FONTANA, Calif. - A series of unexplained flat tires turned the second half of Sunday's NASCAR Nextel Cup race into little more than an extended test session for Dale Earnhardt Jr.
After starting 40th, his worst qualifying position since the final race of the 2000, Junior climbed into the top 25 before his left flat tire went flat on lap 36.
He got back out and was getting into a good rhythm when the left front tire went again on lap 58. Before it was over, Earnhardt had to make four stops for repairs, including replacing the fender braces which were damaged when the first flat tire shredded.
Earnhardt wound up 32nd, 13 laps behind winner Greg Biffle. That dropped Earnhardt to 14th in the NASCAR Nextel Cup points, the first time he has been out of the top 10 in 71 races.
"I know it's a cliche when you don't run good, but we really did test some things there in the second half of the race," said Junior, running only his second race with new crew chief Pete Rondeau. "I think both Pete and I learned a lot. I think we learned some things that will help us down the race. It's a long season and we'll only get better."
ENGINE FAILURE: Teams with engines built by Hendrick Motorsports had a very difficult day.
Joe Nemechek and MBV/MB2 Motorsports teammate Scott Riggs, who use Hendrick powerplants, both went out with engine failures, as did Hendrick drivers Brian Vickers and Terry Labonte. Daytona 500 winner Jeff Gordon stayed in the hunt until his Hendrick engine lost a cylinder just 13 laps from the end. He held on to finish 30th.
The only Hendrick drivers to avoid engine problems were second-place finisher Jimmie Johnson and 19-year-old pole winner Kyle Busch, who scraped the wall early but held on to finish 23rd, one lap down.
Nemechek, who led 63 laps and was out front when his engine lost power, said, "They knew we were here. I could go anywhere I wanted to go - high or low. We had an awesome day.
"The engines are incredible and I don't know what broke. It's not very often we break anything."
RUDD THUD: The communication system connecting homebound crew chief Michael "Fatback" McSwain with his crew worked just fine. Ricky Rudd's car didn't.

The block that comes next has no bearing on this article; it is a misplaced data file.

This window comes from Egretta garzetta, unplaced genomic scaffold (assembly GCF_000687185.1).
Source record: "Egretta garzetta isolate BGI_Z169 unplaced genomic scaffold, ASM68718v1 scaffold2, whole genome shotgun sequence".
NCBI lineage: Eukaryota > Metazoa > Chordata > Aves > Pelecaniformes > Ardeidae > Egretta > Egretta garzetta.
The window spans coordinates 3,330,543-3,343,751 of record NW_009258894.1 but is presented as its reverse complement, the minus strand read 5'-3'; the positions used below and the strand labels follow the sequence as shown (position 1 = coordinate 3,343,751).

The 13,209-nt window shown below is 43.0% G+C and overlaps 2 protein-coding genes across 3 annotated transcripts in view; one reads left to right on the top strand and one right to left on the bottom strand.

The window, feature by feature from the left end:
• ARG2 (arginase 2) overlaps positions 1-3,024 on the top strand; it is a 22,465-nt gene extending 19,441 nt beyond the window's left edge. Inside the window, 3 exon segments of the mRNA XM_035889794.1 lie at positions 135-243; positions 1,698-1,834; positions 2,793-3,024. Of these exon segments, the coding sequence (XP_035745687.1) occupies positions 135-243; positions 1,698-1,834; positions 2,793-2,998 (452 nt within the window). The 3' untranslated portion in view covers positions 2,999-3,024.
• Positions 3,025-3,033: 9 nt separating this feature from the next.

After McSwain underwent surgery Friday for a disc injury, the Wood Brothers team arranged for him to be in contact with the crew via phone and two-way radio from his North Carolina home.
But Rudd's No. 21 Ford was banged up in an early race collision with Bill Elliott. Rudd then had a motor failure that put him out of the race after 145 of 250 laps, a 41st-place finish.
"I think that was going to work out fine," Rudd said of the communications system with McSwain. "They made a few adjustments after the car got banged up. But after Bill got into us, we were just riding it out for the points. Some days it's not your day and definitely today was not ours."
It wasn't any better for Elliott, the former series champion now driving a limited schedule. After bouncing off the wall and into Rudd, he ran several more laps before eventually blowing a tire and crashing hard on lap 24, finishing last in the 43-car field.
MAGIC MOMENTS: Basketball Hall of Famer Magic Johnson is starting to really get the feel of stock car racing.
Johnson, recruited by NASCAR last year to co-chair the organization's Diversity Program, aiming to bring minorities to the sport as both participants and spectators, came to his first races last year. He acknowledged he knew little about the internal workings or the history of the sport.
His father filled Johnson in on NASCAR's background.
"When I told him I was part of NASCAR, boy, we spent two hours. He took me through the history," said Magic, who was at California Speedway Sunday to say the traditional "Gentlemen, start your engines" for the Auto Club 500 and play host to 90 young minority men and women from the Los Angeles area.
"To have these young people experience what I experienced last year is great," Johnson said "As those engines start up, boy, a rush went through my whole body and I knew that I was in store for something special."
He said 25 percent of the TV audience for NASCAR races is made up of minorities.
"They watch the races at home," Johnson said. "They just haven't been coming to the track so, when you look at minorities, they enjoy NASCAR as much as anybody else.
"The main thing is to introduce it to the young people. I think the kids have always seen the cars or the races on TV but have never seen a car live. So it will be thrill for them to just see it live."
Since his retirement from basketball, Johnson has been a successful businessman, using his own company to stimulate economic growth and development in urban areas around the country. That includes the 70 Starbucks Coffee locations and five movie theaters he owns.
SPARK PLUGS: NASCAR's new electronic timing system, which handed out 14 pit road speeding violations at Daytona, added three more Sunday. Jason Leffler, Michael Waltrip and Ryan Newman were all hit with drivethrough penalties for exceeding the 55 mph limit on pit road.... California Governor Arnold Schwartzenegger was front and center before Sunday's race, drawing a big cheer from the mostly homegrown crowd, greeting the drivers onstage during prerace introductions and waving the green flag to start the race.... The Automobile Club of Southern California has signed a three-year agreement to continue as title sponsor of the Auto Club 500.... By adding a second California Speedway race to the Cup schedule last year and moving the opening event from April to February, track officials found themselves having to sell tickets to three major stock car races in nine months. The first two had sellout crowds of 110,000, while Sunday's race drew an estimated 95,000.